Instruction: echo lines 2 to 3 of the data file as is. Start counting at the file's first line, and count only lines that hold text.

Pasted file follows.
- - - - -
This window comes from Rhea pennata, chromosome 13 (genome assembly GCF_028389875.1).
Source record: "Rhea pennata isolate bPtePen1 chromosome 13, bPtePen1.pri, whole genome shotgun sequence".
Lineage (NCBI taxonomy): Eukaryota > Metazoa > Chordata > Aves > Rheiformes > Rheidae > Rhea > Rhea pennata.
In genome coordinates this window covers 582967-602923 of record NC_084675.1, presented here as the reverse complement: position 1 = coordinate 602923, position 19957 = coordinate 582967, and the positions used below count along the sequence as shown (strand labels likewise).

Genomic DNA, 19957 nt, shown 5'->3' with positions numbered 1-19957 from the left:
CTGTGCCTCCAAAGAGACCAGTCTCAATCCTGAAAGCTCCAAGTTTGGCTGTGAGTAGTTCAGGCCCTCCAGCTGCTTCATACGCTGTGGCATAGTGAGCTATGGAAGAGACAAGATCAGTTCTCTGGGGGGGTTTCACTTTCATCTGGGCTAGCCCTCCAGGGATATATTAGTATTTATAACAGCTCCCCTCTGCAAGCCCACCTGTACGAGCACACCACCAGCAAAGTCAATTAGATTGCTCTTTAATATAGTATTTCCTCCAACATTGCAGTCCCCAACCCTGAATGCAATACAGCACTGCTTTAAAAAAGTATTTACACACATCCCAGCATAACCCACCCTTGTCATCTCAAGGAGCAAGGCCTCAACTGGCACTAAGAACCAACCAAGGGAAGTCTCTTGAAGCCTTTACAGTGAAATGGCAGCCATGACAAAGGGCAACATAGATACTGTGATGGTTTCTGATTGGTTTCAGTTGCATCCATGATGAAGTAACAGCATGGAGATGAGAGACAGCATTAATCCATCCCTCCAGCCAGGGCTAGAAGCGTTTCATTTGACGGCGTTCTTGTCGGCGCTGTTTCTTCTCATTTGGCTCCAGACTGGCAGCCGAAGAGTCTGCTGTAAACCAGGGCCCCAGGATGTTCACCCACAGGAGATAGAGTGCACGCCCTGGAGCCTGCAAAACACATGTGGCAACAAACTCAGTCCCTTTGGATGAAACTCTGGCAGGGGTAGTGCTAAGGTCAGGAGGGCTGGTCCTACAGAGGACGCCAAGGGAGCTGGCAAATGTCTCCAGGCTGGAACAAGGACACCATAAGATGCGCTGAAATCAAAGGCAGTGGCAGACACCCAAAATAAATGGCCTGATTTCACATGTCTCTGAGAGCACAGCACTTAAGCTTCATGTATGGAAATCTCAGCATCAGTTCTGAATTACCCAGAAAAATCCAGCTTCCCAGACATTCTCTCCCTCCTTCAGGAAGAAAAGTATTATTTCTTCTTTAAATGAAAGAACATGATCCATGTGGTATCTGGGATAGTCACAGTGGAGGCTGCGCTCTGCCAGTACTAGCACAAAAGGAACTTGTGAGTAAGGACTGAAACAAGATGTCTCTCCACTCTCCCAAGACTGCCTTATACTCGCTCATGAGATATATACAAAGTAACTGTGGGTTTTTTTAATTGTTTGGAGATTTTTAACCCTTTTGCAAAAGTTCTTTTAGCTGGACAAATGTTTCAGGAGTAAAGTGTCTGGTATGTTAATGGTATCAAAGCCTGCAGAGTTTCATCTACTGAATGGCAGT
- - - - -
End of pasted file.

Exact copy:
Source record: "Rhea pennata isolate bPtePen1 chromosome 13, bPtePen1.pri, whole genome shotgun sequence".
Lineage (NCBI taxonomy): Eukaryota > Metazoa > Chordata > Aves > Rheiformes > Rheidae > Rhea > Rhea pennata.